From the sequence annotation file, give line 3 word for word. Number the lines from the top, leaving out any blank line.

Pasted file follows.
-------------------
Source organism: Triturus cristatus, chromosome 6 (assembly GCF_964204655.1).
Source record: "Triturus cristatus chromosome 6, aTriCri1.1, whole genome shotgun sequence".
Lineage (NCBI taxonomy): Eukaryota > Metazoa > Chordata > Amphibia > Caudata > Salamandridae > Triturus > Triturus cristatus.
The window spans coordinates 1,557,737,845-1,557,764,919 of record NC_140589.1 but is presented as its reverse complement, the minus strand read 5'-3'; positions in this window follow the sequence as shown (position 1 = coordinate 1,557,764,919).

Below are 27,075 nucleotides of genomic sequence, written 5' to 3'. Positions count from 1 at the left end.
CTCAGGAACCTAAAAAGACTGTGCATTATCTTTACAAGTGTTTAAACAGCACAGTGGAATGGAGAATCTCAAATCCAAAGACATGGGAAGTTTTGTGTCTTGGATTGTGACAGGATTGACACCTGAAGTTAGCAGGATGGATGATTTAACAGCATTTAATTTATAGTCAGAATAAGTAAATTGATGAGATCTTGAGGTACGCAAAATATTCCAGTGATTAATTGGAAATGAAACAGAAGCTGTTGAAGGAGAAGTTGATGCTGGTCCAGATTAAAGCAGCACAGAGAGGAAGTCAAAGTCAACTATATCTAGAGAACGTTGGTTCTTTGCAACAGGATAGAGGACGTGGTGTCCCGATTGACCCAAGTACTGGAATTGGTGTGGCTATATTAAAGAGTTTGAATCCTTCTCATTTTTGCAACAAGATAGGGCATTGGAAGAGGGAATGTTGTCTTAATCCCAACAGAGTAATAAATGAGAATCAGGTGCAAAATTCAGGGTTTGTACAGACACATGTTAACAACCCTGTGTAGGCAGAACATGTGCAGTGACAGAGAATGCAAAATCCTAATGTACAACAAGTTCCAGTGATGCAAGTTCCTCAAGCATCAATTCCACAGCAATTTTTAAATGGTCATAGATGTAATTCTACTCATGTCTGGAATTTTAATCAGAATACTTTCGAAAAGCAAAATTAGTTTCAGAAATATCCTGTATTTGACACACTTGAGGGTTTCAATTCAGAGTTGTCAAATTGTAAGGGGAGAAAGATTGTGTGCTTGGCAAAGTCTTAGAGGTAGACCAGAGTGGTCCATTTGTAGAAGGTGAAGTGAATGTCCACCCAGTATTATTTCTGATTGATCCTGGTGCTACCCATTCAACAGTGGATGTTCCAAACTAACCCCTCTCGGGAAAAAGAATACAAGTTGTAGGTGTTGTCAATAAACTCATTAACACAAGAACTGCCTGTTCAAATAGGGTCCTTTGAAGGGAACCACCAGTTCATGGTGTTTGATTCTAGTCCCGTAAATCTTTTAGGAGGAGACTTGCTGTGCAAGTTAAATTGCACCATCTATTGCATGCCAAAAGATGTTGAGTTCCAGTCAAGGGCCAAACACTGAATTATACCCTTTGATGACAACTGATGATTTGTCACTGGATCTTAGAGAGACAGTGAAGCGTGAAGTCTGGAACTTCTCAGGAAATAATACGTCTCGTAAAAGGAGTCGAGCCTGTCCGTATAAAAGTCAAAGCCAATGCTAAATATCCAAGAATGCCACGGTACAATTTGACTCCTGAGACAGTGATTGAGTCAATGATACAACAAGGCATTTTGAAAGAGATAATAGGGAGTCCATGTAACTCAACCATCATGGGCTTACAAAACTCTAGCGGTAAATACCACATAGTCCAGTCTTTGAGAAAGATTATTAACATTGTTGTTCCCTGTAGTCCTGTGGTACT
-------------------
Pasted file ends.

Lineage (NCBI taxonomy): Eukaryota > Metazoa > Chordata > Amphibia > Caudata > Salamandridae > Triturus > Triturus cristatus.